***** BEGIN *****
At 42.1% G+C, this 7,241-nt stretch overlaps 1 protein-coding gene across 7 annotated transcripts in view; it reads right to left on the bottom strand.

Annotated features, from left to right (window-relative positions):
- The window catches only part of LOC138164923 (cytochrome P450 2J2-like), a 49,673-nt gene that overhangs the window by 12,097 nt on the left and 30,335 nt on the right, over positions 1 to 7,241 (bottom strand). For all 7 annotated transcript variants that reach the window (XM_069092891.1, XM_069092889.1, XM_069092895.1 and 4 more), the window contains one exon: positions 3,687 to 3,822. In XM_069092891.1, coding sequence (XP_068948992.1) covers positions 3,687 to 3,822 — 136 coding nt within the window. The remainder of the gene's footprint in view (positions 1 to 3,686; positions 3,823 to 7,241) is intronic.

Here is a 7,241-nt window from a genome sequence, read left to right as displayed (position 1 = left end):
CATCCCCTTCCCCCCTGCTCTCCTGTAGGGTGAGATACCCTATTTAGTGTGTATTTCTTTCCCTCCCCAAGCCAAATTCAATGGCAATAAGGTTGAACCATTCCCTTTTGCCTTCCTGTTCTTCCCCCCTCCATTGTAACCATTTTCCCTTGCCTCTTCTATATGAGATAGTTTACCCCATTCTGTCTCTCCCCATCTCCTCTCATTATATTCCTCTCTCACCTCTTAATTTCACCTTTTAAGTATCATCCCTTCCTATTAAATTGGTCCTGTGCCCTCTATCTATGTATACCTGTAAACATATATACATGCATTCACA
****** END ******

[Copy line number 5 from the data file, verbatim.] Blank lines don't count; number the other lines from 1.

CATCCCCTTCCCCCCTGCTCTCCTGTAGGGTGAGATACCCTATTTAGTGTGTATTTCTTTCCCTCCCCAAGCCAAATTCAATGGCAATAAGGTTGAACCATTCCCTTTTGCCTTCCTGTTCTTCCCCCCTCCATTGTAACCATTTTCCCTTGCCTCTTCTATATGAGATAGTTTACCCCATTCTGTCTCTCCCCATCTCCTCTCATTATATTCCTCTCTCACCTCTTAATTTCACCTTTTAAGTATCATCCCTTCCTATTAAATTGGTCCTGTGCCCTCTATCTATGTATACCTGTAAACATATATACATGCATTCACA